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Melting Snow in Plague-Time

By Cait Johnson

 

Under the yews, snow
has shrunk to irregular pied patches
peeled itself back to show
scurf of dead leaves like dry skin
like my father’s
that left a dandruff
of shed scales
wherever he sat.

No wind.

Nothing moves but the virus—
no birds, no squirrels.

Do they know something we don’t?
Is the earth about to quake?

When I lie awake
at night
unable to breathe
a somber weight
on my chest
composed of death and fear
–it’s always late
never at dawn, never at midday—
what helps when everything is odd and strange?
The memory of innocent woods
each tree with its passenger list of birds,
the sky in her various moods,
tides, moon cycles, seasons—
those things that change but do not change.


Cait Johnson has written six works of spiritual non-fiction, including Celebrating the Great Mother and Tarot Games (co-authored with Maura D. Shaw); Cooking Like a Goddess; and Earth, Water, Fire, and Air. She also writes poetry grounded in an appreciation of the sacredness in the everyday, feminist spirituality, and the interconnectedness of all things. She is currently a faculty mentor in the Stonecoast MFA program at the University of Southern Maine. She has trained with the Institute of Transpersonal Psychology and has a private practice as an intuitive counselor in the Hudson Valley.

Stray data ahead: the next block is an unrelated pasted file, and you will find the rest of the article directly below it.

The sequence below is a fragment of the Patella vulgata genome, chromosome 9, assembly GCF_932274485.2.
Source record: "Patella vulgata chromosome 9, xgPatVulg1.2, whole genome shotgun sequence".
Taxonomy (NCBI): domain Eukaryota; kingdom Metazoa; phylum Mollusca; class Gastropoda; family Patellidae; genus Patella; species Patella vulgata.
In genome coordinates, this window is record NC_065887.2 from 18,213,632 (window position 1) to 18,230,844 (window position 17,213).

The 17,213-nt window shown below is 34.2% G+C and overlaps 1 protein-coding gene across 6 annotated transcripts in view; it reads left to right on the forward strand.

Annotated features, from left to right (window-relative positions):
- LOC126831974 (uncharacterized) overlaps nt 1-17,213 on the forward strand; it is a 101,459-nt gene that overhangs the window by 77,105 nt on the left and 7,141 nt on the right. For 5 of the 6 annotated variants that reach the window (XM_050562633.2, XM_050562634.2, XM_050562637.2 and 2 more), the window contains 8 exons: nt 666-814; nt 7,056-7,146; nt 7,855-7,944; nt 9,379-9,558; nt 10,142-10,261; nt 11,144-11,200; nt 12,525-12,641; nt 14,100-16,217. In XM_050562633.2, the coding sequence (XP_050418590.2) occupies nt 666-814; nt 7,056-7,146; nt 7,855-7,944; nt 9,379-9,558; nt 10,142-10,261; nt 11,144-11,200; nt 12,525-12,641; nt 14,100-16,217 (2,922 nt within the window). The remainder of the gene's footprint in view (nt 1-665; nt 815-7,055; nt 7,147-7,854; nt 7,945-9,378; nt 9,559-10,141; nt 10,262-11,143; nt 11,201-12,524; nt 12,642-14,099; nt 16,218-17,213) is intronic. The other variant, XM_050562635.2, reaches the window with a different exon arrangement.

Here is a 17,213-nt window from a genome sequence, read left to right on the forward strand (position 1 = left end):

http://www.caitjohnson.com/

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